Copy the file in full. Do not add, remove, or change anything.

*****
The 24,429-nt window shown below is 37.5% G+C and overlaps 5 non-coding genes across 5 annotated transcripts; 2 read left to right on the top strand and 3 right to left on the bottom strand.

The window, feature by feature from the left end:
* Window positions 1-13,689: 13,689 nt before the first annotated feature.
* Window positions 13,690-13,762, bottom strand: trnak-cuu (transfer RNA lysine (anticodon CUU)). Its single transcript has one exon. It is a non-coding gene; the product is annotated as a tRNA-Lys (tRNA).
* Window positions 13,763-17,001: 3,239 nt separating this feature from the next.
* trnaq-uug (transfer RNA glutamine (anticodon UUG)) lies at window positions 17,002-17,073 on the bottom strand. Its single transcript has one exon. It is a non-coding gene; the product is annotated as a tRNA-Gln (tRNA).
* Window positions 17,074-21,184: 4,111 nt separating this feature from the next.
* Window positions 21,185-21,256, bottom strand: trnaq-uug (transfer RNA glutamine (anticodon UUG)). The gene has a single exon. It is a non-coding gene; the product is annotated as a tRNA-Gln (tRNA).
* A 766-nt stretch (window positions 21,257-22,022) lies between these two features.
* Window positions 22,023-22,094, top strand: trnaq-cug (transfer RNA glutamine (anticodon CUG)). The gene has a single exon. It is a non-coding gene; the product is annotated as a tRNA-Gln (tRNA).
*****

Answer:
The 24,429-nt window shown below is 37.5% G+C and overlaps 5 non-coding genes across 5 annotated transcripts; 2 read left to right on the top strand and 3 right to left on the bottom strand.

The window, feature by feature from the left end:
* Window positions 1-13,689: 13,689 nt before the first annotated feature.
* Window positions 13,690-13,762, bottom strand: trnak-cuu (transfer RNA lysine (anticodon CUU)). Its single transcript has one exon. It is a non-coding gene; the product is annotated as a tRNA-Lys (tRNA).
* Window positions 13,763-17,001: 3,239 nt separating this feature from the next.
* trnaq-uug (transfer RNA glutamine (anticodon UUG)) lies at window positions 17,002-17,073 on the bottom strand. Its single transcript has one exon. It is a non-coding gene; the product is annotated as a tRNA-Gln (tRNA).
* Window positions 17,074-21,184: 4,111 nt separating this feature from the next.
* Window positions 21,185-21,256, bottom strand: trnaq-uug (transfer RNA glutamine (anticodon UUG)). The gene has a single exon. It is a non-coding gene; the product is annotated as a tRNA-Gln (tRNA).
* A 766-nt stretch (window positions 21,257-22,022) lies between these two features.
* Window positions 22,023-22,094, top strand: trnaq-cug (transfer RNA glutamine (anticodon CUG)). The gene has a single exon. It is a non-coding gene; the product is annotated as a tRNA-Gln (tRNA).